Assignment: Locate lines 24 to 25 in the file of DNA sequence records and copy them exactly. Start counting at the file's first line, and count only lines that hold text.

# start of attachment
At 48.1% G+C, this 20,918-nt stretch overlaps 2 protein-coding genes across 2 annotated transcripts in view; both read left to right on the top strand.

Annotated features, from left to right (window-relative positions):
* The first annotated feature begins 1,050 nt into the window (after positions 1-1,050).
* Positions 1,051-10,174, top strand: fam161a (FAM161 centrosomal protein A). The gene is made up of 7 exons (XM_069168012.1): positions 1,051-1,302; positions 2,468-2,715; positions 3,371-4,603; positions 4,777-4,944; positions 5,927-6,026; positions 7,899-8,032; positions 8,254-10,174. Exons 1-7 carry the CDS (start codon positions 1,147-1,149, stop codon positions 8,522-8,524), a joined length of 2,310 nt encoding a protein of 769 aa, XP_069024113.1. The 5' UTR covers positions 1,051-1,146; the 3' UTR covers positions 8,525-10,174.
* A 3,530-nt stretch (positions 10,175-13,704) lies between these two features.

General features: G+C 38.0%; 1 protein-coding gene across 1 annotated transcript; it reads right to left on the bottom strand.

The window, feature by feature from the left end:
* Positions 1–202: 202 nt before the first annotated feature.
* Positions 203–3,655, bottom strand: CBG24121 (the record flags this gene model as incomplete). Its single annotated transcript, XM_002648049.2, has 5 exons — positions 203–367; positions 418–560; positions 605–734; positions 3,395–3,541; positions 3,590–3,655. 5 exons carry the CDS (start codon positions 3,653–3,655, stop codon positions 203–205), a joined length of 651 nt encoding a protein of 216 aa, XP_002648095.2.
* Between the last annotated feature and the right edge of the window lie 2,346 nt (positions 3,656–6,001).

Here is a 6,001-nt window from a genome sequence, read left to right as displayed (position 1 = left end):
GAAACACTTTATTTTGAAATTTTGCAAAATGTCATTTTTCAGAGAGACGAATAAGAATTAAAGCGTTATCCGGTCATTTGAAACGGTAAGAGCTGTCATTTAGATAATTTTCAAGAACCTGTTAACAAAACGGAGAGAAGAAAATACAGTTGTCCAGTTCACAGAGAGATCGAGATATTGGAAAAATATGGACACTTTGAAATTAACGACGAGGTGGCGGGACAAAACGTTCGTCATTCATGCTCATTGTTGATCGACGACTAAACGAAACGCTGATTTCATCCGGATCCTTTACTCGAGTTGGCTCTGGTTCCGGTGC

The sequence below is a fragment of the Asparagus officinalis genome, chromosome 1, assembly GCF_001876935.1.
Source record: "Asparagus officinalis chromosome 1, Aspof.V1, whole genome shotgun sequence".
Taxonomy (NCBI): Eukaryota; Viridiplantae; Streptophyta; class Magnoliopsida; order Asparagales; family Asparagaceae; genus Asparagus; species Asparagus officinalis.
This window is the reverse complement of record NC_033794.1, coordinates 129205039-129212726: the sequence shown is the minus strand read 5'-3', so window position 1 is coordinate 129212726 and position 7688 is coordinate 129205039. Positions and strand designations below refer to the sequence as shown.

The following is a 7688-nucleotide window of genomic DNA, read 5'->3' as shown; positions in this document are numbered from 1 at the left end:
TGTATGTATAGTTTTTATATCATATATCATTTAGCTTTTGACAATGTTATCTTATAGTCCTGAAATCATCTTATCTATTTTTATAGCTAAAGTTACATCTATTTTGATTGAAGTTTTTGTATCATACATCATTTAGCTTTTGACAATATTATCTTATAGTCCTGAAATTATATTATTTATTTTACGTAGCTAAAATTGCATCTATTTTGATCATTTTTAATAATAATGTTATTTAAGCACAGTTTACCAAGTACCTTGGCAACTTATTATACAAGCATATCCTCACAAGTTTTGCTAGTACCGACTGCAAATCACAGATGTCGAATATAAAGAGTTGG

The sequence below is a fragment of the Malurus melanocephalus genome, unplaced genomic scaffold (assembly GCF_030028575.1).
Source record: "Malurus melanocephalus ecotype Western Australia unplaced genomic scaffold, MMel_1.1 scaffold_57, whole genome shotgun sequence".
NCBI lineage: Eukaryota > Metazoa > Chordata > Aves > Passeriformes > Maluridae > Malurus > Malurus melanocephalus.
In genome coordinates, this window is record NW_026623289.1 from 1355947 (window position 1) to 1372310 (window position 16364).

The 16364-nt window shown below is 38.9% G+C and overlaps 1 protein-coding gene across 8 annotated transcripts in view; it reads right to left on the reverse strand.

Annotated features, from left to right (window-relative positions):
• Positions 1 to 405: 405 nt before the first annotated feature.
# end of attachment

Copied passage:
Annotated features, from left to right (window-relative positions):
• Positions 1 to 405: 405 nt before the first annotated feature.